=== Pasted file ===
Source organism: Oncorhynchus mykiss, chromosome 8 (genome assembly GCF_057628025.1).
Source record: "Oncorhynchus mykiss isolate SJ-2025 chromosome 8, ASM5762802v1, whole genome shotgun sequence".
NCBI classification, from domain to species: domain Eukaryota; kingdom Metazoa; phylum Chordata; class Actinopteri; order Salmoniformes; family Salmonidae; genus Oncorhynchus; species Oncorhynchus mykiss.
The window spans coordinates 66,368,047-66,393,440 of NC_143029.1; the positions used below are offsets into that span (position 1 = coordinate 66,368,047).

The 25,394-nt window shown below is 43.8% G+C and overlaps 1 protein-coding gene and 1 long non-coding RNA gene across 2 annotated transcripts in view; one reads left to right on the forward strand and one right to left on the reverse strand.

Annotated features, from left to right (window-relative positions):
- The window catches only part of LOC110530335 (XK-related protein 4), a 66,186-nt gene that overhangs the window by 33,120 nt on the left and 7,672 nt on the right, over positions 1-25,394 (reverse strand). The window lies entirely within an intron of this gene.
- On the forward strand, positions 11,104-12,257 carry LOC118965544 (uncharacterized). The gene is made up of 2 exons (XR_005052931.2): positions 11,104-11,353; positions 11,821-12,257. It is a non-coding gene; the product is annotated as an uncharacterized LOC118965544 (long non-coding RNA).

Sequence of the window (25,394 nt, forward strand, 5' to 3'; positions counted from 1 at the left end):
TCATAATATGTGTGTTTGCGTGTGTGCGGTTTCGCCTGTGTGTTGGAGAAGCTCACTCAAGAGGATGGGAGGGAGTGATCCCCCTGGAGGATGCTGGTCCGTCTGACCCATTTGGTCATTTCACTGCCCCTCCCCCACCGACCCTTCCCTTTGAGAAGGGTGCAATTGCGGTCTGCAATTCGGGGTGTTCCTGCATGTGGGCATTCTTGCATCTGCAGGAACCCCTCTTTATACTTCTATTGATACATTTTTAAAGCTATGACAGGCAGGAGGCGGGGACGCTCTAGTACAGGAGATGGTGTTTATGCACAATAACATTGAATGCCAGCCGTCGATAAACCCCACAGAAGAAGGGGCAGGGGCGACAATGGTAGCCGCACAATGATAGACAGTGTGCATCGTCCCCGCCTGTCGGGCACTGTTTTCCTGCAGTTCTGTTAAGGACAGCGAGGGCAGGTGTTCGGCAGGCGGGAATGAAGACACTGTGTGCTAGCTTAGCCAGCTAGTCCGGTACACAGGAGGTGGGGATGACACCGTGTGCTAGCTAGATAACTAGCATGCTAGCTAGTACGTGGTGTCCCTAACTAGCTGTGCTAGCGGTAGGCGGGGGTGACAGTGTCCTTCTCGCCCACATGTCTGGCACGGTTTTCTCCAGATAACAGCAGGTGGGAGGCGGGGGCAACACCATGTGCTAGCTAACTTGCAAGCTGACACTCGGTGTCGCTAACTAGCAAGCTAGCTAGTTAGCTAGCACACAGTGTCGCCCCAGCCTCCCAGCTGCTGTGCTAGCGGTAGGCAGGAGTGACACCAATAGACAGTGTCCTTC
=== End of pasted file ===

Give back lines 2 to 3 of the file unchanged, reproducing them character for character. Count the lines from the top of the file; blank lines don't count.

Source record: "Oncorhynchus mykiss isolate SJ-2025 chromosome 8, ASM5762802v1, whole genome shotgun sequence".
NCBI classification, from domain to species: domain Eukaryota; kingdom Metazoa; phylum Chordata; class Actinopteri; order Salmoniformes; family Salmonidae; genus Oncorhynchus; species Oncorhynchus mykiss.